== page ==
This thesis explores the linkages between interbank markets and financial stability, primarily through the application of tools from network theory. Recognising that interconnectedness played a large role in exacerbating the 2007-2008 global financial crisis, each of the three chapters contained herein aims at discerning how systemic risks were allowed to develop and identifies how they might be mitigated. Against this background, financial regulation and policy play a key role in the thesis. Each chapter develops a novel theoretical framework in which interconnections between banks play a front-and-centre role in driving both individual bank behaviour and dynamics at the system level. Chapter 1 introduces a variety of stylized networks into an RBC-DSGE model in order to understand how poorly functioning interbank markets can impair the transmission mechanism of monetary policy and engender a credit crunch. Chapter 2 establishes a causal link between various topological properties of complex interbank networks and the contagion profiles of various shock specifications. Finally, chapter 3 embeds a novel Agent-Based Model into a multilayer network (wherein banks are interconnected through direct exposures and overlapping securities portfolios) in order to study the interplay of counterparty and liquidity risks as the crisis deepened.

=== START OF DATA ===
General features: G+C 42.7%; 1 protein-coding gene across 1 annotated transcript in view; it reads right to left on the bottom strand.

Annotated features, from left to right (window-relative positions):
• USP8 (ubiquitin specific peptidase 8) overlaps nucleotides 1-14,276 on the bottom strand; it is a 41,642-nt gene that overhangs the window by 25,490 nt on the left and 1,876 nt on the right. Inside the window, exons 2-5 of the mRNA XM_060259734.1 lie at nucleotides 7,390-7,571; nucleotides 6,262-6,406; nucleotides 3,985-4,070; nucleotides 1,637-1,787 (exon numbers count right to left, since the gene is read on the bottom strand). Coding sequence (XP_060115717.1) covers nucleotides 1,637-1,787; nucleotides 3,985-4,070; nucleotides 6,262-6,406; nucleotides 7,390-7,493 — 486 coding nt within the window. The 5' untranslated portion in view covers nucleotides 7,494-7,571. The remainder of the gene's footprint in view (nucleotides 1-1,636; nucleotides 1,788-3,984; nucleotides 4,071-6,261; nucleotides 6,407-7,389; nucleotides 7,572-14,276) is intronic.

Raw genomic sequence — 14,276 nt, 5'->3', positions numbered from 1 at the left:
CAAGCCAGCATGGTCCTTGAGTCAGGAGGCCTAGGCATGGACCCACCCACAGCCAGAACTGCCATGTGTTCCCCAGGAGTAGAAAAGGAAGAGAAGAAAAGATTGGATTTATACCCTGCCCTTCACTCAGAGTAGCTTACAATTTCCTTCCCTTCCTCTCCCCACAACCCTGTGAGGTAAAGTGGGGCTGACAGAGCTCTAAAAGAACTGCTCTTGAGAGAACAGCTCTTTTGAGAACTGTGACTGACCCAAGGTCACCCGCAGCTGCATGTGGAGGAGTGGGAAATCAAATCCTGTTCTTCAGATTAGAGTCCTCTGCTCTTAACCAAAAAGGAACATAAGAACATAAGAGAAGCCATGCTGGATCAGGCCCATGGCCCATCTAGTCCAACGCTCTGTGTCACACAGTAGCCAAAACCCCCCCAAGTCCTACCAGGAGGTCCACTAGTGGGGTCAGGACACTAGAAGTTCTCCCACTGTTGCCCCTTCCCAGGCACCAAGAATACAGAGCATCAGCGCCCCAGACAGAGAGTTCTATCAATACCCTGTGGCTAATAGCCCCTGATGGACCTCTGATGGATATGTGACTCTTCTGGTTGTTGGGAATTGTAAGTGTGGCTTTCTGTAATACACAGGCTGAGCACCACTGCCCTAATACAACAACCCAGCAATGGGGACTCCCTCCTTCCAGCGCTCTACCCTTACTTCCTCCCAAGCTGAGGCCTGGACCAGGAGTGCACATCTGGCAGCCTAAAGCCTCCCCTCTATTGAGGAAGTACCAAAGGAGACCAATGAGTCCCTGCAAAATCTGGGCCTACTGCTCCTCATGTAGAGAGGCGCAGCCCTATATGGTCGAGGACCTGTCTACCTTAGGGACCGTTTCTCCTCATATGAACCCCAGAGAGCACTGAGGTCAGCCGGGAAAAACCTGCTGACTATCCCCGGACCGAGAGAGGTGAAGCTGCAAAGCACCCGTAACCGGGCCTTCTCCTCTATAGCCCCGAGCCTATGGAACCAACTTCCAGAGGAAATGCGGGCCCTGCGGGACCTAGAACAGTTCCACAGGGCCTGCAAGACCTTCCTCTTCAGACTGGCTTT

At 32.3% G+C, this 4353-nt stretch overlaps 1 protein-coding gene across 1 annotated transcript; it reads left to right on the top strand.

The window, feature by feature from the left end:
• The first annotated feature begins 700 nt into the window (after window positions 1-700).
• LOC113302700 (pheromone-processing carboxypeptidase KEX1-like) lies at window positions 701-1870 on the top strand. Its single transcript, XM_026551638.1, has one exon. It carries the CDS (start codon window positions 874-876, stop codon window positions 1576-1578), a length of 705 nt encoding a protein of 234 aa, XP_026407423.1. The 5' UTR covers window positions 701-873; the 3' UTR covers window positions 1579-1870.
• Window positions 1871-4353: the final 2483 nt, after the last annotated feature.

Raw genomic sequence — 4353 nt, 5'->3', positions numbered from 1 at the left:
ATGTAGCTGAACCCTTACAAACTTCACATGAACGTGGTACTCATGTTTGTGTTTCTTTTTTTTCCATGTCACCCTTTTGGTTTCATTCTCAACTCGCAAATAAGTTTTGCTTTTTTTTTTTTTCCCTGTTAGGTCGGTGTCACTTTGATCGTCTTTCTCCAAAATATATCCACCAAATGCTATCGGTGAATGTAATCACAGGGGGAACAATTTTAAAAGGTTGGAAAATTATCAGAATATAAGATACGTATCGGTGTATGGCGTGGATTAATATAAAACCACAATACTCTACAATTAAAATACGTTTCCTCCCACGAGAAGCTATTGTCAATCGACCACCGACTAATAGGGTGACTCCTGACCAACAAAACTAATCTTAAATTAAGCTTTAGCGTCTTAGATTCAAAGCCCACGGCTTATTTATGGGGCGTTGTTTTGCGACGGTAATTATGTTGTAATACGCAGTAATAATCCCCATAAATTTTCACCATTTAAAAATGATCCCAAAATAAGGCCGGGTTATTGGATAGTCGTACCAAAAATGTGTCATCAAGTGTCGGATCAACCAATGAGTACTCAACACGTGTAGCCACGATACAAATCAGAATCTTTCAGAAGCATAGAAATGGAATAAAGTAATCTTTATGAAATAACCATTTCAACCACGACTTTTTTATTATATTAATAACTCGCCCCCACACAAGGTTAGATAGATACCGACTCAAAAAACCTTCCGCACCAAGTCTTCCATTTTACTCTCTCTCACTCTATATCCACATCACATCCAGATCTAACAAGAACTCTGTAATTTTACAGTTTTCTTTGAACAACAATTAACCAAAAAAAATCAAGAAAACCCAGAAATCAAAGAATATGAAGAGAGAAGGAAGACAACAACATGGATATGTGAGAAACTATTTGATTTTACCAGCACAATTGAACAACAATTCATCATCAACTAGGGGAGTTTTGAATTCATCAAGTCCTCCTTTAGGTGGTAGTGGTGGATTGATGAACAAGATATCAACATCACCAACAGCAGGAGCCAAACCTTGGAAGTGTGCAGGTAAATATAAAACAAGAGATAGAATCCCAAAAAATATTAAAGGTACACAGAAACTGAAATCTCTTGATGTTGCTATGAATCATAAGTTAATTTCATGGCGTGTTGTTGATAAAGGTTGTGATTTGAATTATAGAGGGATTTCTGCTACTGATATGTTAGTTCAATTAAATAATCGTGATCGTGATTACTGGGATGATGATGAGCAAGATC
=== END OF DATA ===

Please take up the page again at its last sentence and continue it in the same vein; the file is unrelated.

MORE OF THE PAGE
|la date de réponse||6 sept. 2018|
|Sponsors||ARC (Actions de recherche concentrées)|
|Superviseur||Jean-Yves Gnabo (Promoteur), Sophie Béreau (Copromoteur), Jean Charles Delvenne (Jury), Isabelle LINDEN (Président), OSCAR BERNAL DIAZ (Jury) & Camille Cornand (Jury)|